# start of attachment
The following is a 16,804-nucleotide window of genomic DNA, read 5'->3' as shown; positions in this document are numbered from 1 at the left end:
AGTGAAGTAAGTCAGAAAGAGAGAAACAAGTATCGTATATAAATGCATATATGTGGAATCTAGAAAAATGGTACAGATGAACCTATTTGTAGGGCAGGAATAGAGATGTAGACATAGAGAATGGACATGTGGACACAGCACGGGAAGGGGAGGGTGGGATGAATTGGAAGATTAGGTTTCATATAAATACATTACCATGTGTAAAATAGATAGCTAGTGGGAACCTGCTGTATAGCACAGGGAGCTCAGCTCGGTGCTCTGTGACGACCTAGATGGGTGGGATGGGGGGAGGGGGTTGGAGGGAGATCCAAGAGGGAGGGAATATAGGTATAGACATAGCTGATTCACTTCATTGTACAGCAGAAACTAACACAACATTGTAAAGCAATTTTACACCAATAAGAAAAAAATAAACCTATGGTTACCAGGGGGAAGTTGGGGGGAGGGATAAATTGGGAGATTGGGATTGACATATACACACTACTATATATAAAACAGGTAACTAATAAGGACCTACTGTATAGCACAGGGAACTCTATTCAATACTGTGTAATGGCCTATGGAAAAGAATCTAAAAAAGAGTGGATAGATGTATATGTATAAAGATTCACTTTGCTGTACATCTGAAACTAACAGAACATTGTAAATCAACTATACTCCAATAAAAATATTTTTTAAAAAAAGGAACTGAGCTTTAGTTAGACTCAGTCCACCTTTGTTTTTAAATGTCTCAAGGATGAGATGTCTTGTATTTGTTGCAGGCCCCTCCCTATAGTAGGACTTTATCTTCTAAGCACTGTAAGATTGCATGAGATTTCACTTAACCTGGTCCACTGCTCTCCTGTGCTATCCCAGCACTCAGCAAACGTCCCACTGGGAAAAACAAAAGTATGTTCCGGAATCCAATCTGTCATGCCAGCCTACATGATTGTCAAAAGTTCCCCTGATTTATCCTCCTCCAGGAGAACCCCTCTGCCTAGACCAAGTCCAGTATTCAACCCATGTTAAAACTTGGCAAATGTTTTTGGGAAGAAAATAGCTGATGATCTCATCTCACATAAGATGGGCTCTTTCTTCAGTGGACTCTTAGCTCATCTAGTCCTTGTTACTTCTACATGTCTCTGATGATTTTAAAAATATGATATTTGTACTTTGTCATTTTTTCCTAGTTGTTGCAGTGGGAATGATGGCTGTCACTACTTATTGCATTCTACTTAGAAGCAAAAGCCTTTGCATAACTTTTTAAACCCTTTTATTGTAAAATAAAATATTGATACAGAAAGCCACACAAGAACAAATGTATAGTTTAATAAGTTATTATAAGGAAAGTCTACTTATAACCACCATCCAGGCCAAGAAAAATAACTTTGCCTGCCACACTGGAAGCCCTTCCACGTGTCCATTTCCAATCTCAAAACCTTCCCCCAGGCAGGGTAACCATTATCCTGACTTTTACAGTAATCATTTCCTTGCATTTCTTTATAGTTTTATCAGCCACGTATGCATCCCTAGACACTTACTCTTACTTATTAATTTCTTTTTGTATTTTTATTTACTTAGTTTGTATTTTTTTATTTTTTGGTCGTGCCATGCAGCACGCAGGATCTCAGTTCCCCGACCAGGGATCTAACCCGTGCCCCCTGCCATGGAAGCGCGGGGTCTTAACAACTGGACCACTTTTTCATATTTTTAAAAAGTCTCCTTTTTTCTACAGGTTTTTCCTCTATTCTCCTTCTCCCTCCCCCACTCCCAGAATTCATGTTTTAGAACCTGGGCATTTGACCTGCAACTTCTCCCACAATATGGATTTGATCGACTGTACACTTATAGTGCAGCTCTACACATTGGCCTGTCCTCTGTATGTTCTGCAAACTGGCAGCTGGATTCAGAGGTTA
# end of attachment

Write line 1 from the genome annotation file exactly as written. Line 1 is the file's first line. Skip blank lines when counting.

The following is a 16,804-nucleotide window of genomic DNA, read 5'->3' as shown; positions in this document are numbered from 1 at the left end: